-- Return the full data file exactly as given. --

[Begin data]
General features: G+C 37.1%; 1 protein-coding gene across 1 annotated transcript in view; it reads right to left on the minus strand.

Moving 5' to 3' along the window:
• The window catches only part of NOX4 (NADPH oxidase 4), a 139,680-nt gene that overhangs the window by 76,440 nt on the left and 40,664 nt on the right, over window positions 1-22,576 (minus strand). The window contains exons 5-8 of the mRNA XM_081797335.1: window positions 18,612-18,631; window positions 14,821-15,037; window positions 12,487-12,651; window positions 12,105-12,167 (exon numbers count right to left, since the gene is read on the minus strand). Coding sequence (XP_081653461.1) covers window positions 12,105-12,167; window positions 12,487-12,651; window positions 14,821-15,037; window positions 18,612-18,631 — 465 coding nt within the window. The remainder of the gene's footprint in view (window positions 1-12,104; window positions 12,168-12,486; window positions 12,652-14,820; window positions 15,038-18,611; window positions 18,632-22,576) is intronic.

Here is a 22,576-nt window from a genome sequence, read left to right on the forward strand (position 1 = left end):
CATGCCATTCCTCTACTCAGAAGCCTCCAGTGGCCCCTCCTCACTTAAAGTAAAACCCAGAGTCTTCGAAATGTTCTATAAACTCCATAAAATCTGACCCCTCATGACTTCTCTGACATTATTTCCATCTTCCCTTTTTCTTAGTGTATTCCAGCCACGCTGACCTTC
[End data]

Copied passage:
General features: G+C 37.1%; 1 protein-coding gene across 1 annotated transcript in view; it reads right to left on the minus strand.

Moving 5' to 3' along the window:
• The window catches only part of NOX4 (NADPH oxidase 4), a 139,680-nt gene that overhangs the window by 76,440 nt on the left and 40,664 nt on the right, over window positions 1-22,576 (minus strand). The window contains exons 5-8 of the mRNA XM_081797335.1: window positions 18,612-18,631; window positions 14,821-15,037; window positions 12,487-12,651; window positions 12,105-12,167 (exon numbers count right to left, since the gene is read on the minus strand). Coding sequence (XP_081653461.1) covers window positions 12,105-12,167; window positions 12,487-12,651; window positions 14,821-15,037; window positions 18,612-18,631 — 465 coding nt within the window. The remainder of the gene's footprint in view (window positions 1-12,104; window positions 12,168-12,486; window positions 12,652-14,820; window positions 15,038-18,611; window positions 18,632-22,576) is intronic.

Here is a 22,576-nt window from a genome sequence, read left to right on the forward strand (position 1 = left end):
CATGCCATTCCTCTACTCAGAAGCCTCCAGTGGCCCCTCCTCACTTAAAGTAAAACCCAGAGTCTTCGAAATGTTCTATAAACTCCATAAAATCTGACCCCTCATGACTTCTCTGACATTATTTCCATCTTCCCTTTTTCTTAGTGTATTCCAGCCACGCTGACCTTC